The next major stages of development involve the initiation of the nervous system, establishment of the basic body plan, and then organogenesis, which occupies weeks 4 to 8. The position and basic structures of all of the organs are now established, and the cellular components necessary for their full development are now in place. It is during this phase of embryonic development that neural tube defects occur, as we explore next.

Neural Tube Defects

As a group, NTDs are a leading cause of stillbirth, death in early infancy, and handicap in surviving children. Their incidence at birth is variable, ranging from almost 1% in Ireland to 0.2% or less in the United States. The frequency also appears to vary with social factors and season of birth and oscillates widely over time (with a marked decrease in recent years; see later discussion).

A small proportion of NTDs have known specific causes, for example, amniotic bands (see Fig. 14-3), some single-gene defects with pleiotropic expression, some chromosomal disorders, and some teratogens. Most NTDs, however, are isolated defects of unknown cause.

Maternal Folic Acid Deficiency and Neural Tube Defects.

The mutant allele is so common in many populations that between 5% and 15% of the population is homozygous for the variant. In studies of infants with NTDs and their mothers, it was found that mothers of infants with NTDs were twice as likely as controls to be homozygous for the mutant allele encoding the unstable enzyme. How this enzyme defect contributes to NTDs and whether the abnormality is a direct result of elevated homocysteine levels, depressed methionine levels, or some other metabolic derangement remain undefined.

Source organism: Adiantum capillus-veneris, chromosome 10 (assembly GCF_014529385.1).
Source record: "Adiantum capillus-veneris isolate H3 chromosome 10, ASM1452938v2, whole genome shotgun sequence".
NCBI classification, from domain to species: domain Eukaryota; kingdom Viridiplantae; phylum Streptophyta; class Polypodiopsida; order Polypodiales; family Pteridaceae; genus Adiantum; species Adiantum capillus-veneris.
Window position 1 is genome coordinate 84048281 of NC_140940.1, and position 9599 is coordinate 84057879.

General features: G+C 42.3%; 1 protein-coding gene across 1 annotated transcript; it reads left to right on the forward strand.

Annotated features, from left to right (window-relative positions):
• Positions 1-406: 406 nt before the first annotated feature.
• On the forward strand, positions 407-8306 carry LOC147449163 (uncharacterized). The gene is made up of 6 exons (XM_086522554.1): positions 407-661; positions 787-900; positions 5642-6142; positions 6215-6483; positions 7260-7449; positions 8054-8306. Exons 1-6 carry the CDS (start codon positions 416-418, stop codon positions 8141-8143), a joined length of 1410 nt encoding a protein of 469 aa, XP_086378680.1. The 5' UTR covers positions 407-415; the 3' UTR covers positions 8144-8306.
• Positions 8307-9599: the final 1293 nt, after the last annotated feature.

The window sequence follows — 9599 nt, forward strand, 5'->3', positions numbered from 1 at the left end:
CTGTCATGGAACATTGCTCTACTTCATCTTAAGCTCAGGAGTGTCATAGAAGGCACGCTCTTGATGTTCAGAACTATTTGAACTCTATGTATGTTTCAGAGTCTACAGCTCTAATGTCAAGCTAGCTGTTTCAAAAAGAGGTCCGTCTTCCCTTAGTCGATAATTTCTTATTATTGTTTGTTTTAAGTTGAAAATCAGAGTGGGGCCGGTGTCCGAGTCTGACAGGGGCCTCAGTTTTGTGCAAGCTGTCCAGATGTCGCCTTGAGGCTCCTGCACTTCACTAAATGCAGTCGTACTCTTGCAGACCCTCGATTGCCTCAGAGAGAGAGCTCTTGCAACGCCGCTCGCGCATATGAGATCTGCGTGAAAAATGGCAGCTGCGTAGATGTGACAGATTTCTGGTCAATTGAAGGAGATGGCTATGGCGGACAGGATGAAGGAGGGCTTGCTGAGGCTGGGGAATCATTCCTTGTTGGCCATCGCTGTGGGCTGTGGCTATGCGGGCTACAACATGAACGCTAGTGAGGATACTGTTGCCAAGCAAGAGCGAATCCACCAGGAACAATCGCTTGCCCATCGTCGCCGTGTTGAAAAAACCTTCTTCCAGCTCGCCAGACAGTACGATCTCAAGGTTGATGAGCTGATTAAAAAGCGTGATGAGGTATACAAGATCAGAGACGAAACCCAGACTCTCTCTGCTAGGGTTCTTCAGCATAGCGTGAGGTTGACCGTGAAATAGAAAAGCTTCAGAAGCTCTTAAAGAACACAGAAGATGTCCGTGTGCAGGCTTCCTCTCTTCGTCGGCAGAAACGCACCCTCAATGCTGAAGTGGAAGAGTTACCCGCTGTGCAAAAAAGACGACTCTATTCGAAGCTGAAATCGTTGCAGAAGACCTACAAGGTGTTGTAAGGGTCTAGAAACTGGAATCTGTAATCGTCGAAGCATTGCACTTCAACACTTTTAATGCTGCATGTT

Prevention of Neural Tube Defects.

The second approach is to apply prenatal screening for all pregnancies and offer prenatal diagnosis to high-risk pregnancies. Prenatal diagnosis of anencephaly and most cases of open spina bifida relies on detecting excessive levels of alpha-fetoprotein (AFP) and other fetal substances in the amniotic fluid and by ultrasonographic scanning, as we shall discuss further in Chapter 17. However, less than 5% of all patients with NTDs are born to women with previous affected children. For this reason, screening of all pregnant women for NTDs by measurements of AFP and other fetal substances in maternal serum is now widespread. Thus we can anticipate that a combination of preventive folic acid therapy and maternal AFP screening will provide major public health benefits by drastically reducing the incidence of NTDs.

Human Fetal Development

The Germ Cell: Transmitting Genetic Information

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Nov 27, 2016 | Posted by in GENERAL & FAMILY MEDICINE | Comments Off on Concepts of Developmental Biology